Lindsay Lewellyn is a sixth-year graduate student at UCSD, studying Biomedical Sciences, and was paired with Castle Park High teacher Darci Kimball in Kimball's nine-grade science classroom. Says Lewellyn: "In graduate school you are rarely taught how to communicate your research to a more general audience. I think that being part of the Socrates program has helped me to become a better communicator both of my own research as well as other topics in science." She adds that "being part of the Socrates program has strengthened my desire to pursue a career in both teaching and research, and it has also shown me how important science outreach programs are to inspire and inform future scientists as well as the general public."

Kate Hansen, another Fellow at Castle Park High (paired with teacher Rachel Stein) and who is pursuing graduate degree in Biological Oceanography, also feels like the Socrates experience has helped improve her graduate school experience. "It's different from being a TA (teaching assistant) in a large class or a lecture hall for a day," she says. "Here, you actually get to know the students." Hansen adds that it's also opened her eyes to the difficulties of teaching to audiences who are not necessarily interested in science. "It helps teach me to communicate my science in a way that people can understand."

It is also apparent that participating science teachers have also benefited. Says Kimball: "Lindsay brings in cutting edge research which has really helped all of us, and she keeps the experience relevant, contextualized and engaging." Stein (who is herself pursuing a graduate degree in education) tells of similar benefits she has gained from graduate student Hansen: "Science is always changing. Having Hansen here helps give my lesson plans a modern, current twist. It makes what I teach fun and hands-on with a research focus that was lacking before."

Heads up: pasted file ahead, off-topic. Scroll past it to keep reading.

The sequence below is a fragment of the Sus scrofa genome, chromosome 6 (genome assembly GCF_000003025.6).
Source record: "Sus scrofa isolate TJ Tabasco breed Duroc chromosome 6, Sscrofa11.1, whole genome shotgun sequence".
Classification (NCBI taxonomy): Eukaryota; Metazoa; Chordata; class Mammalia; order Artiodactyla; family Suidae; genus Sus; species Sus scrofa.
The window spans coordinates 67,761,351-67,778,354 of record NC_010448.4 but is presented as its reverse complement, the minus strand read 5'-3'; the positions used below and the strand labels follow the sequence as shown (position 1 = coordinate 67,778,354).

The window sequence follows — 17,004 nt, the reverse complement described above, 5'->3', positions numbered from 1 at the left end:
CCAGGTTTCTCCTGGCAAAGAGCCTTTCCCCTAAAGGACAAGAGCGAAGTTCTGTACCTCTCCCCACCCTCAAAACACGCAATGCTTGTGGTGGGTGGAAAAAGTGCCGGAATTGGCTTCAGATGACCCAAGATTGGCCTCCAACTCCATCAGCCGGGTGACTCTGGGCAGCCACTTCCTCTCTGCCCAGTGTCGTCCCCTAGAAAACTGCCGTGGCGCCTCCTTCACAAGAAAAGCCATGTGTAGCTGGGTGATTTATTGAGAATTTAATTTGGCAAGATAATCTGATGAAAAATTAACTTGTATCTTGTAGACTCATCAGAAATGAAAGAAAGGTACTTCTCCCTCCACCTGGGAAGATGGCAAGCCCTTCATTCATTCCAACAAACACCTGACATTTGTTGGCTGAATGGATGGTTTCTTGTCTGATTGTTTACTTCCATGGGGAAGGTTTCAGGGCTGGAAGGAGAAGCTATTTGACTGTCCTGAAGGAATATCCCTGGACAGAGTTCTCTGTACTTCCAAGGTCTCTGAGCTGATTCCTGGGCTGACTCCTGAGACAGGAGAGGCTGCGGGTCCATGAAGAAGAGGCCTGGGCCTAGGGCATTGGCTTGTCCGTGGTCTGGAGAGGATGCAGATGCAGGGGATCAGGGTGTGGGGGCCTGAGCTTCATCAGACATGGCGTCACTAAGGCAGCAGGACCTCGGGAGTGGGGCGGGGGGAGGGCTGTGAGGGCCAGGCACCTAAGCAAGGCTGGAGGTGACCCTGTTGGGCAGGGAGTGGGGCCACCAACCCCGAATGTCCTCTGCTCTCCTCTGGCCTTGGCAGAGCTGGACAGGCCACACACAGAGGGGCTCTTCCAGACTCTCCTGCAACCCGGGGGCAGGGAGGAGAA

This year's Socrates Fellows (and their UCSD faculty advisors) were: Alfred Chappell (Biomedical Sciences: Dr. Kim Barrett [faculty advisor]); Megan Eckles (Biological Sciences: Dr. James Nie); Kate Hanson (Biological Oceanography, Scripps Institution of Oceanography: Dr. James Leichter); Samuel Lasse (Biological Sciences: Dr. Colin Jamora faculty advisor); Rosa Leon-Zayas (Marine Biology, Scripps Institution of Oceanography: Dr. Doug Bartlett); Lindsay Lewellyn (Biomedical Sciences: Dr. Karen Oegema); Johnnie Lyman (Climatology, Scripps Institution of Oceanography: Dr. Richard Norris); Ignacio Vilchis (Biological Oceanography, Scripps Institution of Oceanography: Drs. Mike Landry and Lisa Balance), and Sheila Walsh (Marine Biology, Scripps Institution of Oceanography).

This year's High School Teachers in the Socrates Fellows Program were: David Buse (Southwest High School); Chris Everett (Mira Mesa High); Jeff Kepper (Helix High); Rachel Stein (Castle Park High); Darci Kimball (Castle Park High); Jennifer Jackson (Chula Vista Middle School); Nathan Samuels (Mt. Miquel High); Frank Luera (Mt. Miquel High), and Don Mackay (Southwest High).

Socrates Fellows for the 2009-2010 school year are: Gloriana Gallegos (Biological Sciences); John Goeltz (Chemistry and Biochemistry); Johnnie Lyman (Geological Oceanography); Kristina Pohaku Mitchell (Chemistry and Biochemistry); Andro Rios (Chemistry and Biochemistry); Nellie Shaul (Scripps Institution of Oceanography); Christine Shulse (Biological Sciences); Shamin Sinnar (Biological Sciences), and John Yamauchi (Biological Sciences).

Socrates Teacher Fellows for 2009-2010 are: Dominic Dirksen (Steele Canyon High School); Gerald French (Montgomery High); Danika Garcia (Castle Park High); Jessica McSwain (Hilltop High); Duke Raley (Eastlake High); Colleen Robinson (Helix High); Victor Rodriquez (Southwest High); Rachel Stein (Castle Park High), and Lisa Yoneda (Mira Mesa High).

For more information on the Socrates Fellows Program.